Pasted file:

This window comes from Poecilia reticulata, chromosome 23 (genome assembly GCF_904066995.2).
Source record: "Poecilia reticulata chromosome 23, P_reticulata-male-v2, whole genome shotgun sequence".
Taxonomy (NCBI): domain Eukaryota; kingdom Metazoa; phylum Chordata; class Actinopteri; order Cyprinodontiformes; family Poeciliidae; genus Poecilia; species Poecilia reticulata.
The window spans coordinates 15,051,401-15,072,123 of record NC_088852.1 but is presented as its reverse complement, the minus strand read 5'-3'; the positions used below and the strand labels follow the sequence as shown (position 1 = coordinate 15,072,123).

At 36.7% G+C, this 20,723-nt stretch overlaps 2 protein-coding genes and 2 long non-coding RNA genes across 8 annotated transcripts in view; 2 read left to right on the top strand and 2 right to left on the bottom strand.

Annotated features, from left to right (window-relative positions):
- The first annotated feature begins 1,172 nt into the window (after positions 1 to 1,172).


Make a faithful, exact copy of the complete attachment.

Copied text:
This window comes from Poecilia reticulata, chromosome 23 (genome assembly GCF_904066995.2).
Source record: "Poecilia reticulata chromosome 23, P_reticulata-male-v2, whole genome shotgun sequence".
Taxonomy (NCBI): domain Eukaryota; kingdom Metazoa; phylum Chordata; class Actinopteri; order Cyprinodontiformes; family Poeciliidae; genus Poecilia; species Poecilia reticulata.
The window spans coordinates 15,051,401-15,072,123 of record NC_088852.1 but is presented as its reverse complement, the minus strand read 5'-3'; the positions used below and the strand labels follow the sequence as shown (position 1 = coordinate 15,072,123).

At 36.7% G+C, this 20,723-nt stretch overlaps 2 protein-coding genes and 2 long non-coding RNA genes across 8 annotated transcripts in view; 2 read left to right on the top strand and 2 right to left on the bottom strand.

Annotated features, from left to right (window-relative positions):
- The first annotated feature begins 1,172 nt into the window (after positions 1 to 1,172).